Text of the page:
We could support this by providing children with a selection of loose parts, glass beads natural materials? Use recycled materials to allow children the opportunity to construct and create. To enable children the opportunity to connect, stick or glue together. Provide a range of tape, string, duct tape. Scissors clips – anything that children could use to connect materials together.

Children may spend time filling up and emptying all kinds of authentic pots pans or ceramic containers. They will become
fascinated with climbing into large boxes and sitting in them, enjoining the feeling of being surrounded and enclosed in a space. Children often become eager to empty bags, boxes
drawers, envelopes etc. and refill with anything!
We can support this by providing large boxes, crates or baskets that they can empty or refill with loose parts or open-
ended resources. Sand, water, beads etc. could be used with containers or bottles with funnels and children will have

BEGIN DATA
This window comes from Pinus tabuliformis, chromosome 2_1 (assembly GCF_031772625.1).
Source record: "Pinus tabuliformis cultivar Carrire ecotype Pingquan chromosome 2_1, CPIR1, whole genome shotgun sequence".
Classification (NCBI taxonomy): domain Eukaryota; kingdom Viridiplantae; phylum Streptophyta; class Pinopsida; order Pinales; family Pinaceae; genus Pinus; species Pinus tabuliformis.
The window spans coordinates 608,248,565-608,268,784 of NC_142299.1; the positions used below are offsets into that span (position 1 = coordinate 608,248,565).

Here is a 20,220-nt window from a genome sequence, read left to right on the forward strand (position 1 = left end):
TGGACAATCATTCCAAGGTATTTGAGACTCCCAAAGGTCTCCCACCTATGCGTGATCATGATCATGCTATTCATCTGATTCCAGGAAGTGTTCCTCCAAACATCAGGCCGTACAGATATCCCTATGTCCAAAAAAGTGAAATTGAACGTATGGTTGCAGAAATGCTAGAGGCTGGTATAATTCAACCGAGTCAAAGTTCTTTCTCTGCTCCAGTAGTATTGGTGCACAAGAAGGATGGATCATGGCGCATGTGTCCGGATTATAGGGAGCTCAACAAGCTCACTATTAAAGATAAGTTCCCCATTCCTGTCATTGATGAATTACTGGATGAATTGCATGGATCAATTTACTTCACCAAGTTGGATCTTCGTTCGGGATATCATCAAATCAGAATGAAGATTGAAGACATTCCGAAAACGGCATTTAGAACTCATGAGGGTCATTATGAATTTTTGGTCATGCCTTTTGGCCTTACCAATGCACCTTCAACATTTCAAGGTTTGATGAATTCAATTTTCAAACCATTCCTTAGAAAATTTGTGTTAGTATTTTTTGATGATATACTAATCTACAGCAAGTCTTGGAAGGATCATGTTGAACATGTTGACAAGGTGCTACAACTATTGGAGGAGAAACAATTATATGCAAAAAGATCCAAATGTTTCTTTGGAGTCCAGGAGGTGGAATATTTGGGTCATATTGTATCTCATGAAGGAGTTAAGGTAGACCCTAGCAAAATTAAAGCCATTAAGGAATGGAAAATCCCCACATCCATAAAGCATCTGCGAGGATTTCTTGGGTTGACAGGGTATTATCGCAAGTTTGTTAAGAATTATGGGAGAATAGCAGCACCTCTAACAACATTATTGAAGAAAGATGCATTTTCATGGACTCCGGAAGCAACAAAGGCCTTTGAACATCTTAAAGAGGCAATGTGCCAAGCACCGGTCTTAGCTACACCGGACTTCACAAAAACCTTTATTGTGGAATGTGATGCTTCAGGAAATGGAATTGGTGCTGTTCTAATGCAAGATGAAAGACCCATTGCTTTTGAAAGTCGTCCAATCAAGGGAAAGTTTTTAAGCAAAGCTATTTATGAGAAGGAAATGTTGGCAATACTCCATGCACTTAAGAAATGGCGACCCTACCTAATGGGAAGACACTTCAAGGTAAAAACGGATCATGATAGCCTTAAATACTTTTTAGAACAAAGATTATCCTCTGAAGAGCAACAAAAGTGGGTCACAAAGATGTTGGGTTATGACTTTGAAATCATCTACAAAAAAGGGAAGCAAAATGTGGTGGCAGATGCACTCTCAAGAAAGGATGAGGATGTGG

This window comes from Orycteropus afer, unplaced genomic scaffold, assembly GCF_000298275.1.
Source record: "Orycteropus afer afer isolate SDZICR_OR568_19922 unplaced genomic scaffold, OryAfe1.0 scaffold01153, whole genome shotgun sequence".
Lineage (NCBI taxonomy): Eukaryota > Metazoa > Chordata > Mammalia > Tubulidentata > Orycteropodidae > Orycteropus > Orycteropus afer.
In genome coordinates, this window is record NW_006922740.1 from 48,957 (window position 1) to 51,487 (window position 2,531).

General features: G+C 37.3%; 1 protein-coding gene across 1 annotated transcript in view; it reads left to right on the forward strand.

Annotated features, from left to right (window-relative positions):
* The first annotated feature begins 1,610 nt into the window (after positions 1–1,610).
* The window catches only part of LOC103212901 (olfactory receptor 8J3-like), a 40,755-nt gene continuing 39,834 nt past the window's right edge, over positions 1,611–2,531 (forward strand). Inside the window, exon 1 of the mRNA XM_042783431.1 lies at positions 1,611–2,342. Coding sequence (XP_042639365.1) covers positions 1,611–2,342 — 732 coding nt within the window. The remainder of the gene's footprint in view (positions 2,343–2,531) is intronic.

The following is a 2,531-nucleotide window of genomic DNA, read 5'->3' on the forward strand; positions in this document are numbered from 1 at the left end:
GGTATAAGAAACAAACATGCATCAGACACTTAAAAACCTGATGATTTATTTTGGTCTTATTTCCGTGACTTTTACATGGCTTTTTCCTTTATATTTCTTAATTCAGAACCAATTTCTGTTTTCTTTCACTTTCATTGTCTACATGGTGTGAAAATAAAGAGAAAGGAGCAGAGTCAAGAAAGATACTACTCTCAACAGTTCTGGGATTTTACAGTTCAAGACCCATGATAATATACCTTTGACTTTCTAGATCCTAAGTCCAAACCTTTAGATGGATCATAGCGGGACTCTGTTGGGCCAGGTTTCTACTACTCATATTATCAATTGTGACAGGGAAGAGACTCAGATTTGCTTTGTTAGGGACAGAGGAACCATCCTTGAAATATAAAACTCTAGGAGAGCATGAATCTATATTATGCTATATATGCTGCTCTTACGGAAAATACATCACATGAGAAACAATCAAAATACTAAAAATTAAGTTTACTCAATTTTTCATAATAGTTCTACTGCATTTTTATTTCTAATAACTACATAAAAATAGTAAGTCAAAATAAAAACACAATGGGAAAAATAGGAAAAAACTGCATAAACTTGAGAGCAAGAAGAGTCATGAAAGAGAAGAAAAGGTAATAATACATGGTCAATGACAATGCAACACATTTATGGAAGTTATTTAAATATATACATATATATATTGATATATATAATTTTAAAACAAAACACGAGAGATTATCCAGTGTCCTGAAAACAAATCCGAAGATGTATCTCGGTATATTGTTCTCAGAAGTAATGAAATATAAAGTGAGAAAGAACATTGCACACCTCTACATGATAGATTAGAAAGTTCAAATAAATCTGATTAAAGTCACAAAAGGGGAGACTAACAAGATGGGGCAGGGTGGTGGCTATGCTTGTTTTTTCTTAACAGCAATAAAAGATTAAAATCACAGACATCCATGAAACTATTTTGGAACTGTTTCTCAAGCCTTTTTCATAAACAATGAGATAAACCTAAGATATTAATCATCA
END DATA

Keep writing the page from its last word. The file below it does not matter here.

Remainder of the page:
a great time filling and emptying them. Provide authentic
resources to allow children opportunity to manage risk and handle eclectic materials. The use of drain pipes. Colanders
and funnels to refill containers and boxes. Tea parties are a great opportunity for filling tea cups, tea pots or pans.


A child may be seen to order of sort themselves, items or resources. They might put items on their heads or spend a lot of time trying to balance toys on furniture. Children showing this schema may prefer their food separated on the plate and not mixed up or close together e.g. their custard next to their sponge not over it and may often spend time stretched on the floor or under the tables.
We can support this by providing children with lots of space or assistance in ordering or sorting items in specific ways, e.g. by size, colour or type. organising pots and pans in the mud kitchen or organizing the cutlery in the home corner, sorting shells in order of shape and size.


Children will enjoy wrapping themselves up in gorgeous pieces of material or wrapping objects up in fabrics, materials or paper. Children become fascinated with making dens and playing hide and may often be observed crawling through tunnels, into wondrous Hygge places
or sitting in them for long periods of time. They might also spend a lot of time painting a beautiful picture and then covering their entire work with one colour. Painting all over their creation and filing the entire page, enveloping it in one colour!